- Associated Press - Monday, January 8, 2018

PORTLAND, Ore. (AP) - Marcus Mumford, the lawyer who represented Ammon Bundy in the Oregon standoff trial, agreed Monday to no longer handle federal cases in the state.

Bundy and six co-defendants were acquitted in October 2016 of charges stemming from the armed occupation of the Malheur National Wildlife Refuge, a federal bird sanctuary in southeastern Oregon. After the surprising verdict, U.S. marshals tackled Mumford and shocked him with a stun gun as he argued with a judge over whether Bundy should continue to be detained.

Mumford was charged with failing to follow a federal officer’s orders and failing to stop resisting arrest. The charges were later dropped, but Oregon chief U.S. District Judge Michael Mosman sought to revoke Mumford’s ability to practice federal cases in Oregon.

Mumford initially fought the ban, but acquiesced Monday at a brief hearing in Portland. He and his attorney, Matthew Umhofer, declined comment.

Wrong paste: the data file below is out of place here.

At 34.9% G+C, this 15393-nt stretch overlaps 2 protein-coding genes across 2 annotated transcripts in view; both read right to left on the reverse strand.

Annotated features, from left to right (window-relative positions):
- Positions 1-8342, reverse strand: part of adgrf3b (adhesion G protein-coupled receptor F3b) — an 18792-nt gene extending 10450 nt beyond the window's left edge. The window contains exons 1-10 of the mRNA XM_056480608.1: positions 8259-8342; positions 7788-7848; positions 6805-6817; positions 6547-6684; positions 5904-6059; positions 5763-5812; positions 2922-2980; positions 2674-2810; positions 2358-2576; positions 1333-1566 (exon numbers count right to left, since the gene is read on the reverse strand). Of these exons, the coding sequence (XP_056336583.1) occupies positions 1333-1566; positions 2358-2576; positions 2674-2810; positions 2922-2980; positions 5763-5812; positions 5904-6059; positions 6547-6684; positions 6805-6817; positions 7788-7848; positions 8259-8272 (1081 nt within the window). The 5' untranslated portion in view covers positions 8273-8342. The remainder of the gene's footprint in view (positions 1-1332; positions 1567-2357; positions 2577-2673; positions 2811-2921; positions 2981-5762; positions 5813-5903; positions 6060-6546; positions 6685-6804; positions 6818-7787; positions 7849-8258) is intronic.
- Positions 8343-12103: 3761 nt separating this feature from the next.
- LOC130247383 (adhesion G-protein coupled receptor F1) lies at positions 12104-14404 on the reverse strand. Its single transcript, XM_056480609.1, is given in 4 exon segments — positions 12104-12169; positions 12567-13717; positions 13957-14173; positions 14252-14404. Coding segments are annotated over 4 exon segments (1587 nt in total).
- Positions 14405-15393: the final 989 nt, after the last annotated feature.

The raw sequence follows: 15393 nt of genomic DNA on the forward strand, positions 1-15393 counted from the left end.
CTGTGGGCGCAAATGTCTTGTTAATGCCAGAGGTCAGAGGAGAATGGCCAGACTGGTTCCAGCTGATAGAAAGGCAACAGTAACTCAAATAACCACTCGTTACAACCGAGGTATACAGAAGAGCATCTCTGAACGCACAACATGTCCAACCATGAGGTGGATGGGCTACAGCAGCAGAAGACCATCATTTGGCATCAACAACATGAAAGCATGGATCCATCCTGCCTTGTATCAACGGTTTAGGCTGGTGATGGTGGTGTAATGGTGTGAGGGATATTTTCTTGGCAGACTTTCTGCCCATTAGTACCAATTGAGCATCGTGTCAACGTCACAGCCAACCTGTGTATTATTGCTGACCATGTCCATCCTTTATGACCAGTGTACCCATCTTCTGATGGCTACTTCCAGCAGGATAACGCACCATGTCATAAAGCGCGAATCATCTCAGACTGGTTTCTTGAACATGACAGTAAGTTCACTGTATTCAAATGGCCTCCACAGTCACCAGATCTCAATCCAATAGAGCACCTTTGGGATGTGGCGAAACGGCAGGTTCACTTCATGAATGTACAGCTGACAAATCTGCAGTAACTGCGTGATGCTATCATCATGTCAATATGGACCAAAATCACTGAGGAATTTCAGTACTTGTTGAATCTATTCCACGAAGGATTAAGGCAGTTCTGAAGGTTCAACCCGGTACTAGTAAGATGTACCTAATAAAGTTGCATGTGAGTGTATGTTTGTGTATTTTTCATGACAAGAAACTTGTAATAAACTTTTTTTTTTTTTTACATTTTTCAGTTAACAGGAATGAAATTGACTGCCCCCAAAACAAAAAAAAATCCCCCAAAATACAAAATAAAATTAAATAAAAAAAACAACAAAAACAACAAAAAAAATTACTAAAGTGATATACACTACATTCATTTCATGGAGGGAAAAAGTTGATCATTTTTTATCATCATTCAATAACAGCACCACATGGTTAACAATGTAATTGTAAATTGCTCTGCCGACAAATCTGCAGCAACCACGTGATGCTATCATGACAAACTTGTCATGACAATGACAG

Mumford faces a bar complaint in his home state of Utah. A formal finding against him in Oregon might have worked against him in Utah, so he voluntarily agreed to abstain from practicing in a state in which he rarely has a case, said Matthew Schindler, a lawyer who defended one of Bundy’s co-defendants and has vigorously supported Mumford.

“I don’t believe that Marcus did anything wrong during the course of the trial that I participated in,” Schindler said outside the courtroom Monday. “But I think that under the circumstances there’s no question this was the right decision to make.”

Bundy retained Mumford less than four months before trial. Mumford quickly made an impression with his combative style and speech impediment - a stutter. He and U.S. District Judge Anna Brown clashed throughout the weeks-long trial, and the tension came to explosive end after the verdicts were read.

“What we need far more of in our legal community are Marcus Mumfords,” Schindler said. “We got plenty of people that are nice and polite and are willing to come in and walk their clients into guilty pleas. To me, it’s a privilege to be with somebody who is willing to give whatever it is they’ve got to give.”

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